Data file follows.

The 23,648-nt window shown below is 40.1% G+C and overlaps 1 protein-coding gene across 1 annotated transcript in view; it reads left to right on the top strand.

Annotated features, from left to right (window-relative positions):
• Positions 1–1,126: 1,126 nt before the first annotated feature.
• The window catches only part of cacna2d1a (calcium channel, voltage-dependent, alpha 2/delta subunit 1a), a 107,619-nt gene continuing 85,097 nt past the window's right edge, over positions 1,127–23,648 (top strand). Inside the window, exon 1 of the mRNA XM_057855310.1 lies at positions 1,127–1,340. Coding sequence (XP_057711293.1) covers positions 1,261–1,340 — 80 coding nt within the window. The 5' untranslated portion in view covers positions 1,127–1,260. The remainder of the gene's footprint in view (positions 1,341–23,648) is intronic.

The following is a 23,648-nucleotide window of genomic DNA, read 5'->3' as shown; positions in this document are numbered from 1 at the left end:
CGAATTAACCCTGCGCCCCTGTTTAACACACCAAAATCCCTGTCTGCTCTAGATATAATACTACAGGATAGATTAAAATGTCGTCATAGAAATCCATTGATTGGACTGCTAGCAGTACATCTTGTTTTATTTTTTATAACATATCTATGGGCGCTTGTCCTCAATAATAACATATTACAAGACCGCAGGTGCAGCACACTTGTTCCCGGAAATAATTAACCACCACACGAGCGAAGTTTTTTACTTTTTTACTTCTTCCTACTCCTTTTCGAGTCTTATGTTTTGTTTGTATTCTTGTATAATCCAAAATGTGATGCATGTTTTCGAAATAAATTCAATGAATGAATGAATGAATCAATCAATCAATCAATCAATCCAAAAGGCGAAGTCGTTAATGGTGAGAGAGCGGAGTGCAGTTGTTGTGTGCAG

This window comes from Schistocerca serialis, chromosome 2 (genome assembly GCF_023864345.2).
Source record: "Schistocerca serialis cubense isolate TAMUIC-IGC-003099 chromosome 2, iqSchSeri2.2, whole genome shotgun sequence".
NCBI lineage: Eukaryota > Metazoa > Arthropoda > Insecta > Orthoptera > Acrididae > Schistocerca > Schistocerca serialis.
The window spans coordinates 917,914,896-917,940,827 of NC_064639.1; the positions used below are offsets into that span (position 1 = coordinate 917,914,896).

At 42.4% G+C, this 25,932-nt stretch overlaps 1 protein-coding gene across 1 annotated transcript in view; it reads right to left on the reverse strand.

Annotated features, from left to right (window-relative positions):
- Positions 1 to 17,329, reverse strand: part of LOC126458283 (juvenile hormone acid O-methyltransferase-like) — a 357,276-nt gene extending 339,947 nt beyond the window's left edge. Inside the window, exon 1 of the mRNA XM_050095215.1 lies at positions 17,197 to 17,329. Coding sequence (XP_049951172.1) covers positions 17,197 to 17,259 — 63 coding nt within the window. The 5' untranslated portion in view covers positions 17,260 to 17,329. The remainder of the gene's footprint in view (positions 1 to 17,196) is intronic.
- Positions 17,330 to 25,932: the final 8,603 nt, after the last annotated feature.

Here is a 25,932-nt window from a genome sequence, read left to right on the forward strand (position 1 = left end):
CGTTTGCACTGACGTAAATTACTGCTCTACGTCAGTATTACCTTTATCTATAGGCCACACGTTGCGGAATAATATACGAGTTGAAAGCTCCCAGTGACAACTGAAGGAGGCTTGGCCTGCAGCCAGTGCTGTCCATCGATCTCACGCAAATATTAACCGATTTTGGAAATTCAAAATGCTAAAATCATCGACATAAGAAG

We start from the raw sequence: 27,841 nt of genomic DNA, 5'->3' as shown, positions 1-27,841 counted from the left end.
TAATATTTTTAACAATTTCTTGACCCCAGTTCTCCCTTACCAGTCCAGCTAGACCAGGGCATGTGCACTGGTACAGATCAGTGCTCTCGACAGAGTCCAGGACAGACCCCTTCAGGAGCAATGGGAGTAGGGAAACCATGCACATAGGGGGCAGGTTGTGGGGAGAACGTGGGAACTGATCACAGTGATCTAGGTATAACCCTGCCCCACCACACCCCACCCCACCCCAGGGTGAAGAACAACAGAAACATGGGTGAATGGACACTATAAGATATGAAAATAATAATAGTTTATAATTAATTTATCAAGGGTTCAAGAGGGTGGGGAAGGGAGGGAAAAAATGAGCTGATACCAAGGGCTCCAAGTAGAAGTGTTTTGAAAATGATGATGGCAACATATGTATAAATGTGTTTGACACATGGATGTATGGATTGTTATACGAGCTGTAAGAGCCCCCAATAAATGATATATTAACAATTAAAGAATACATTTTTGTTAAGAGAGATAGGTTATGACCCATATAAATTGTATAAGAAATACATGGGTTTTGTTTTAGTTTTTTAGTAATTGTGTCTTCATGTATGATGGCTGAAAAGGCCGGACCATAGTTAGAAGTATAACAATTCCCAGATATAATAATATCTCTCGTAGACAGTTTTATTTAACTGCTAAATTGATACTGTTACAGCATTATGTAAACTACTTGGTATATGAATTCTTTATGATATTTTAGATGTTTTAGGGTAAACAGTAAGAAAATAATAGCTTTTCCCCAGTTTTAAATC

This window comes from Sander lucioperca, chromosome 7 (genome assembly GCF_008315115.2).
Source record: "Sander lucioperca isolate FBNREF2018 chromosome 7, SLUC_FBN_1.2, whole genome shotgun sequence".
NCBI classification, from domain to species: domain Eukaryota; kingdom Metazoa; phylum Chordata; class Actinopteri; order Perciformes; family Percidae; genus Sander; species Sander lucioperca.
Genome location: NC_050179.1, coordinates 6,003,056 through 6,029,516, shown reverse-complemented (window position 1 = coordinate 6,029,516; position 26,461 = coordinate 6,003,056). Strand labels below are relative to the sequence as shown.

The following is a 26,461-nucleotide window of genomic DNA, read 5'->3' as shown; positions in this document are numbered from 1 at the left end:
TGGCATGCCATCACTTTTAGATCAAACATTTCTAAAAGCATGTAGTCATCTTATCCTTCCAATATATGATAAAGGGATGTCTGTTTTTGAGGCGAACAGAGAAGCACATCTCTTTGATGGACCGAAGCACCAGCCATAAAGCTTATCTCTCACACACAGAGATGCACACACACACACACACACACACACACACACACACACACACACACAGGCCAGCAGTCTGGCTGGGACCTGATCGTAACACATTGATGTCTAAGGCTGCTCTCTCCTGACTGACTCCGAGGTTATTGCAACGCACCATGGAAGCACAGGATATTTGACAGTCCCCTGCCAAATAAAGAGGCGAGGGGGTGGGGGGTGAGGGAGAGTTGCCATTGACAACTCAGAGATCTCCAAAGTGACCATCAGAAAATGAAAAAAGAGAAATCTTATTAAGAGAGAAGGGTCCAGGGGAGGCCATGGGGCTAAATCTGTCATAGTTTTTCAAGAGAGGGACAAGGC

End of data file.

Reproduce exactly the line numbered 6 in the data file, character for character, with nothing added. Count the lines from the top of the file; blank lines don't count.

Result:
CGAATTAACCCTGCGCCCCTGTTTAACACACCAAAATCCCTGTCTGCTCTAGATATAATACTACAGGATAGATTAAAATGTCGTCATAGAAATCCATTGATTGGACTGCTAGCAGTACATCTTGTTTTATTTTTTATAACATATCTATGGGCGCTTGTCCTCAATAATAACATATTACAAGACCGCAGGTGCAGCACACTTGTTCCCGGAAATAATTAACCACCACACGAGCGAAGTTTTTTACTTTTTTACTTCTTCCTACTCCTTTTCGAGTCTTATGTTTTGTTTGTATTCTTGTATAATCCAAAATGTGATGCATGTTTTCGAAATAAATTCAATGAATGAATGAATGAATCAATCAATCAATCAATCAATCCAAAAGGCGAAGTCGTTAATGGTGAGAGAGCGGAGTGCAGTTGTTGTGTGCAG